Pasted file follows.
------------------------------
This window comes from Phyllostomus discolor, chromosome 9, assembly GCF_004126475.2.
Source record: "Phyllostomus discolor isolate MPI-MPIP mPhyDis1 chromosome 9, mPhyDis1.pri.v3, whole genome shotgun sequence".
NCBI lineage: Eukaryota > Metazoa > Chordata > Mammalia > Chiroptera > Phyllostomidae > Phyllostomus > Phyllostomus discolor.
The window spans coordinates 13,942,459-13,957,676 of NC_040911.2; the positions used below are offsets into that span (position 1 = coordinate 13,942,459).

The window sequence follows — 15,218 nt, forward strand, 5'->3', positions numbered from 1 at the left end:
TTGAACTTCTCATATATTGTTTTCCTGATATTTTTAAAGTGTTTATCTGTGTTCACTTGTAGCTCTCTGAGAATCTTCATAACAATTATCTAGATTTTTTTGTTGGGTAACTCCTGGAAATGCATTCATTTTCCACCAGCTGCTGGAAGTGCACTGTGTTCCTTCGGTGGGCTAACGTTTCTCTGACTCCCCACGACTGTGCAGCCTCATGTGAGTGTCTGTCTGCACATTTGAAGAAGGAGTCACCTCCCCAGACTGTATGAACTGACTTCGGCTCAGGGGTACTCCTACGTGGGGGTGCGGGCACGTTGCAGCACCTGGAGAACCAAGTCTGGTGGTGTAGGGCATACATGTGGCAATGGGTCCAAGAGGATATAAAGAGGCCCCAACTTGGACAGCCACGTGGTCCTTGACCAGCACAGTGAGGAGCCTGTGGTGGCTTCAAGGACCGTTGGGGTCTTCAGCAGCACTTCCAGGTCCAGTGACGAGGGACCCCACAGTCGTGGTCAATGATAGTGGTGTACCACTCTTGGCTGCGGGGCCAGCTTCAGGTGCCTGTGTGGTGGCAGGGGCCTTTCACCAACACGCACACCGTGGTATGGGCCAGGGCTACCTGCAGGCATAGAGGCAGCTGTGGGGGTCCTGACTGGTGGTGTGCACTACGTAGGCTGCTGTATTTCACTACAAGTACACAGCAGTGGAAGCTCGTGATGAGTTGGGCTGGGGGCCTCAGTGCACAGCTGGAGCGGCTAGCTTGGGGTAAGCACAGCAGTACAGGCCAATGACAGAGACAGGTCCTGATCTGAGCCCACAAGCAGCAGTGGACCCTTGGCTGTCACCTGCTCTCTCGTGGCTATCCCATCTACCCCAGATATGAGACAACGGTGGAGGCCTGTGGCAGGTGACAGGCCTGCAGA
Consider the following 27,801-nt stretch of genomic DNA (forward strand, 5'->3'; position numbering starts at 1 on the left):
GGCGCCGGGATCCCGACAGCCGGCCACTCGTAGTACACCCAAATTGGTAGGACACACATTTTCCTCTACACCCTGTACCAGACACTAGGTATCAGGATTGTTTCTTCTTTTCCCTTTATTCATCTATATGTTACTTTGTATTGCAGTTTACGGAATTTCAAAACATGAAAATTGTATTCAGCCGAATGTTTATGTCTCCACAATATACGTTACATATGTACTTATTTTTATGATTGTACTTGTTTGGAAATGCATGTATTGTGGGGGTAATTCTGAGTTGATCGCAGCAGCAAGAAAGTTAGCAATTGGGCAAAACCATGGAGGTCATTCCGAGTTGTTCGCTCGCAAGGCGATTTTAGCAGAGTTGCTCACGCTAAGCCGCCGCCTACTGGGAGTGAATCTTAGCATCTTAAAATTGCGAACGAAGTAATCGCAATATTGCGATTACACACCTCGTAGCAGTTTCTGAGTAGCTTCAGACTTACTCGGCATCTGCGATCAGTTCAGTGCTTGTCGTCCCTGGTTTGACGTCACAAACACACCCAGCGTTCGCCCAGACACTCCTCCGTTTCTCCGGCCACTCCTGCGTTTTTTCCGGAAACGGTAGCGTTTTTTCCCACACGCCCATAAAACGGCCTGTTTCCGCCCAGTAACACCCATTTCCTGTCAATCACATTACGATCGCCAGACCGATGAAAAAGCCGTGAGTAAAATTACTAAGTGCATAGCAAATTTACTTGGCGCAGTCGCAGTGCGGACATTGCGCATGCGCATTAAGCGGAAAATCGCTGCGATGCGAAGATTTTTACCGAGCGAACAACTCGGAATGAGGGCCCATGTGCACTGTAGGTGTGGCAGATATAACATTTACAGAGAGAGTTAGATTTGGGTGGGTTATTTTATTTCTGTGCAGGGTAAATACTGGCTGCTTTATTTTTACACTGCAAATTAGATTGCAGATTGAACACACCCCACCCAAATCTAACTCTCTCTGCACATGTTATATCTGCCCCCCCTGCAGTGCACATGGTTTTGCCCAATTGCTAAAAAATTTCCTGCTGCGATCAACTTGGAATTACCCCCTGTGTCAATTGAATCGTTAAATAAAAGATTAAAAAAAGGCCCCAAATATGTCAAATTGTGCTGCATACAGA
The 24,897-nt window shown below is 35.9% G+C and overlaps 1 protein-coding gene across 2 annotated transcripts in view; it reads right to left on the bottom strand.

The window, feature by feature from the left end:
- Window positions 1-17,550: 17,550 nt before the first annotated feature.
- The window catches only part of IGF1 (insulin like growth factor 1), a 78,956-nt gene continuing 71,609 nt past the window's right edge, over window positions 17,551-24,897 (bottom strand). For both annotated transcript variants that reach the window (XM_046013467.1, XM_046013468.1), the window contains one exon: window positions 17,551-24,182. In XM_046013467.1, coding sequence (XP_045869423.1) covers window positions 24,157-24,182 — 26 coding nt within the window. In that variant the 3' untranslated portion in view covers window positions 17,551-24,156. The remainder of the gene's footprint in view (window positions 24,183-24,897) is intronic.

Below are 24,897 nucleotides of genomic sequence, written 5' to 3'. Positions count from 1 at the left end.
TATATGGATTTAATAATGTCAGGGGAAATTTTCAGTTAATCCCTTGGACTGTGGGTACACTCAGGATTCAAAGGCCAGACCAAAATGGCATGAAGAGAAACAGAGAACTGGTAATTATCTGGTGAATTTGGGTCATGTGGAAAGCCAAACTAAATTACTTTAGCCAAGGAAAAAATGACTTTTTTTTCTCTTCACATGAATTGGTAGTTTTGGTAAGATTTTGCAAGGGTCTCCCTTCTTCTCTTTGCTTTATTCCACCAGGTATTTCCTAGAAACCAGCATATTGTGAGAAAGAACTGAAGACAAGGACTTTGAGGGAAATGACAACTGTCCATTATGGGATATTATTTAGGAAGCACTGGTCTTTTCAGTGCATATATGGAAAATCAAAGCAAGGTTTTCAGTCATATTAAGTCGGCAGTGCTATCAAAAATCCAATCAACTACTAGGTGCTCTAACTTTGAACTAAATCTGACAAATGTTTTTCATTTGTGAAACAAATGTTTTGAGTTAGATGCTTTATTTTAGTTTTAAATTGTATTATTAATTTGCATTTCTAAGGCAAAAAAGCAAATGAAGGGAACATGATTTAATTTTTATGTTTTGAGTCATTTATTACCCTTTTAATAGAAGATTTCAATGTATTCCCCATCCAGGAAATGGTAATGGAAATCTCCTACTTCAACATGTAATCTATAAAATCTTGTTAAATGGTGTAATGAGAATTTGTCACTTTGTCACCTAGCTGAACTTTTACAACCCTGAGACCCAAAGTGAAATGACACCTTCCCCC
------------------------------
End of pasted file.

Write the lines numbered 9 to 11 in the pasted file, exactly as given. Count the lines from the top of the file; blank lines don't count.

The 24,897-nt window shown below is 35.9% G+C and overlaps 1 protein-coding gene across 2 annotated transcripts in view; it reads right to left on the bottom strand.

The window, feature by feature from the left end:
- Window positions 1-17,550: 17,550 nt before the first annotated feature.